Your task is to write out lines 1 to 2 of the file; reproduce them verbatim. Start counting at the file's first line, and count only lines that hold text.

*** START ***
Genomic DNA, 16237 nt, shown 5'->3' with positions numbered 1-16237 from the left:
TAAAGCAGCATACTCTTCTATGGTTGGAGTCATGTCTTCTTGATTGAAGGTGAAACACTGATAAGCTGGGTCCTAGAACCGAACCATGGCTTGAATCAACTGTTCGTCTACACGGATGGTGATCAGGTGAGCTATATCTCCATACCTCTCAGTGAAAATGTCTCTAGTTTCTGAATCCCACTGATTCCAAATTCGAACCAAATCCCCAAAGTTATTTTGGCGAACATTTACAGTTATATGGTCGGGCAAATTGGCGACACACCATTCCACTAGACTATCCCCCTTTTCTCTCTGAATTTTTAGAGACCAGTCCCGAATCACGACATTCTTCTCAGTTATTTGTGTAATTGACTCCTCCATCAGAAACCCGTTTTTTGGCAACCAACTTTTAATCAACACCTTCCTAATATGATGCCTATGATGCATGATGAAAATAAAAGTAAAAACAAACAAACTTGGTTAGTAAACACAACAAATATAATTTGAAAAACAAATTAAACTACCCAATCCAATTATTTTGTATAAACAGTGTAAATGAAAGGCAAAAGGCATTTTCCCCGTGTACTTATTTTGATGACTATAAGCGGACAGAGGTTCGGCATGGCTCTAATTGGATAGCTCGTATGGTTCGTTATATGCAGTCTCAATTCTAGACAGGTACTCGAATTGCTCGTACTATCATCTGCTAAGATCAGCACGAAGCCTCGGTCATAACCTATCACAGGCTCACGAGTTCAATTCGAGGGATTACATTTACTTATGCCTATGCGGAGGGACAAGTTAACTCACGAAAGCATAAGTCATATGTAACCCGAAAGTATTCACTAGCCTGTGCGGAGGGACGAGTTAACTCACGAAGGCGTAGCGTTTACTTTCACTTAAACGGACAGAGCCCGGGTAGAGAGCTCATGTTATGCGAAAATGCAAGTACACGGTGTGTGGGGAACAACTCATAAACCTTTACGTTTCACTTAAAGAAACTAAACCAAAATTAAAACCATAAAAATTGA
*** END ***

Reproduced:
Genomic DNA, 16237 nt, shown 5'->3' with positions numbered 1-16237 from the left:
TAAAGCAGCATACTCTTCTATGGTTGGAGTCATGTCTTCTTGATTGAAGGTGAAACACTGATAAGCTGGGTCCTAGAACCGAACCATGGCTTGAATCAACTGTTCGTCTACACGGATGGTGATCAGGTGAGCTATATCTCCATACCTCTCAGTGAAAATGTCTCTAGTTTCTGAATCCCACTGATTCCAAATTCGAACCAAATCCCCAAAGTTATTTTGGCGAACATTTACAGTTATATGGTCGGGCAAATTGGCGACACACCATTCCACTAGACTATCCCCCTTTTCTCTCTGAATTTTTAGAGACCAGTCCCGAATCACGACATTCTTCTCAGTTATTTGTGTAATTGACTCCTCCATCAGAAACCCGTTTTTTGGCAACCAACTTTTAATCAACACCTTCCTAATATGATGCCTATGATGCATGATGAAAATAAAAGTAAAAACAAACAAACTTGGTTAGTAAACACAACAAATATAATTTGAAAAACAAATTAAACTACCCAATCCAATTATTTTGTATAAACAGTGTAAATGAAAGGCAAAAGGCATTTTCCCCGTGTACTTATTTTGATGACTATAAGCGGACAGAGGTTCGGCATGGCTCTAATTGGATAGCTCGTATGGTTCGTTATATGCAGTCTCAATTCTAGACAGGTACTCGAATTGCTCGTACTATCATCTGCTAAGATCAGCACGAAGCCTCGGTCATAACCTATCACAGGCTCACGAGTTCAATTCGAGGGATTACATTTACTTATGCCTATGCGGAGGGACAAGTTAACTCACGAAAGCATAAGTCATATGTAACCCGAAAGTATTCACTAGCCTGTGCGGAGGGACGAGTTAACTCACGAAGGCGTAGCGTTTACTTTCACTTAAACGGACAGAGCCCGGGTAGAGAGCTCATGTTATGCGAAAATGCAAGTACACGGTGTGTGGGGAACAACTCATAAACCTTTACGTTTCACTTAAAGAAACTAAACCAAAATTAAAACCATAAAAATTGA